Five years ago when Jamaica was rocked by the so-called 'dead baby saga' brought on by the death of more than 20 newborns in hospitals due to the presence of a deadly bacteria, a then 20-year old Rayvon Stewart sprang into action.
The youngster, who hails from the rural district of Prospect in Portland, developed a piece of technology called XERMOSOL, which has proven critical in fighting the lethal bacteria, klebsiella, that was identified in the hospitals.
The innovation uses ultraviolet light to target and specifically kill harmful microorganisms and it was found to kill more than 99.9 per cent of deadly pathogens.
"It can be placed on any doorknob, it sanitises itself, leaving the surface clean for the other person who touches. So when you touch the doorknob, your hand is being placed directly on the device," Stewart, a final year computer science student at the University of Technology told THE STAR.
XERMOSOL has been useful in fighting organisms such as MRSA, E-coli and the influenza virus, H1N1.
Fast-forward to 2020 and the world is reeling from the effects of the novel coronavirus - COVID-19, which has claimed more than 42,100 lives around the world, infected in excess of 857,000 persons, and brought economies to their knees.
The new coronavirus is a respiratory virus and spreads primarily through droplets generated when an infected person coughs or sneezes. These droplets land on surfaces and are normally picked up by persons and transferred to places such as countertops and doorknobs.
Patricia Scotland, secretary-general of the Commonwealth, highlighted Stewert's invention and the positive contribution it might have on humanity during this crisis.
"The potential impact of Rayvon's invention could now be even more important than when he first conceived it, as the world battles the frightening COVID-19 pandemic, which has infected more than 200,000 people worldwide and killed 5,000 in a matter of a few short months," she said.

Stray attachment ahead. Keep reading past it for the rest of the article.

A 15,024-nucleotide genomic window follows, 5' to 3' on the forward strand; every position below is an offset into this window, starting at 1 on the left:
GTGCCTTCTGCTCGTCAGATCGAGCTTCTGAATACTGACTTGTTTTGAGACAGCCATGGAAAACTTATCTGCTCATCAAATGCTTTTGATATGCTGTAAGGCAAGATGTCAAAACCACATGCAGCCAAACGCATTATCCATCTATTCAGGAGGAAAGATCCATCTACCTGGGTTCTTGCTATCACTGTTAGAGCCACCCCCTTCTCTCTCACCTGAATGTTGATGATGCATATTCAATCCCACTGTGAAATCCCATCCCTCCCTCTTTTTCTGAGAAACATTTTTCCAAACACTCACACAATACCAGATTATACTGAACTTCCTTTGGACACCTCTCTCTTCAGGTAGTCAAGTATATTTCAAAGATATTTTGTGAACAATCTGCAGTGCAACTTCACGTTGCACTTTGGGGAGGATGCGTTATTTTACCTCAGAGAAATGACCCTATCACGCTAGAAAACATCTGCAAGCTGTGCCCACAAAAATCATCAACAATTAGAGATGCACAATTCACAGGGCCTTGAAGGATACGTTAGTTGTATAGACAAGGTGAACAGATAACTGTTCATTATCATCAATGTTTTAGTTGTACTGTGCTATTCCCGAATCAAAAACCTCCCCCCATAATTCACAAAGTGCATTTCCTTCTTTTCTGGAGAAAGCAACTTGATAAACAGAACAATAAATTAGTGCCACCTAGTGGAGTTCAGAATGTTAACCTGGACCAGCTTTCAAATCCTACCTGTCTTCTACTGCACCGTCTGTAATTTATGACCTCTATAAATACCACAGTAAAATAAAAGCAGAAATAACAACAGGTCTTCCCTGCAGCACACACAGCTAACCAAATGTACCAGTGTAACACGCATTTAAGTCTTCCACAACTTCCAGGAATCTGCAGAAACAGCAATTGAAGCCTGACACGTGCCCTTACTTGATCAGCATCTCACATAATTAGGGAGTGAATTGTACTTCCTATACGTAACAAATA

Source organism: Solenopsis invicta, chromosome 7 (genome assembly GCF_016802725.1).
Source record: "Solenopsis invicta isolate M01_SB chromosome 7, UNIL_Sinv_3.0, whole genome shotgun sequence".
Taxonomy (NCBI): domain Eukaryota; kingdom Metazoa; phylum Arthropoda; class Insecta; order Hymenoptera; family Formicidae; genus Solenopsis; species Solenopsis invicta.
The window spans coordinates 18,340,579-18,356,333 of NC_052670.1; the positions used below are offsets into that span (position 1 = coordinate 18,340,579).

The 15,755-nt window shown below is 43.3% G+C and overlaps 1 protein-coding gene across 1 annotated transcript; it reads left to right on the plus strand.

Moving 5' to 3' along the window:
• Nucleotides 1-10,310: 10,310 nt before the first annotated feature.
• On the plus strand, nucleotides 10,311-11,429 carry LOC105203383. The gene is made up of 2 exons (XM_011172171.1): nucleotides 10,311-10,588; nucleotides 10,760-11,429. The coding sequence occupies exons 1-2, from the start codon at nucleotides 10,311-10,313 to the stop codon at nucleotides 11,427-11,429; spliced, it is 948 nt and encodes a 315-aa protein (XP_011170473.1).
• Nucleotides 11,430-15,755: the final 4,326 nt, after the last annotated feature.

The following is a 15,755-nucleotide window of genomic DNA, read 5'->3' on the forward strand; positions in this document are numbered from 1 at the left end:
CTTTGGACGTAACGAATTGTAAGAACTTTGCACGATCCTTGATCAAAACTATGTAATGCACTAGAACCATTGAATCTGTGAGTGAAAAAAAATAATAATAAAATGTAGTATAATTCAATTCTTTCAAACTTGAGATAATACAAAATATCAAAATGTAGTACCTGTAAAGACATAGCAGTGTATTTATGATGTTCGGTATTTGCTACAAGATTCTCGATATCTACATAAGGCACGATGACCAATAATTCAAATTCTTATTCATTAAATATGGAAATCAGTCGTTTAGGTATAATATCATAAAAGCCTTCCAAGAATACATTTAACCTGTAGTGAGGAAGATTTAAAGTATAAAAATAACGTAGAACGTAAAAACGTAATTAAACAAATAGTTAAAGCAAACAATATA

Stewart is grateful for the recognition he got from the Commonwealth Secretary-General.
"I was elated, words honestly can't express how I felt about it. I've been working hard for a long time with my support team, and we've been putting in and it feels good to be recognised," he said.
Stewart said that the device is currently being used in a pilot by the University Hospital of the West Indies to determine its effectiveness to fight against COVID-19.
"I'm from a small community in the Blue Mountains called Prospect, I grew up in a relatively poor family. Starting university was very difficult, financially, but eventually, I got through it and here I am now," he said.
As Stewart spoke about how tedious it was to have his invention come to fruition, he gave special credit to his team members, Andre Craig, Kevoy Smith and Kirkland Rowe, the other forces behind the immaculate invention.
He feels accomplished to have made his mentors proud, Stewart praised Dr Nathalie Whylie, senior medical officer (KPH), Dr Carl Bruce, chief medical officer (UHWI) and Novelette Coke, programme director.
Stewart reassured that the marathon continues as he prepares to defend humanity against deadly viruses.
"I'm still working on more devices to help humanity with the fight against diseases and save that which is most important," he said.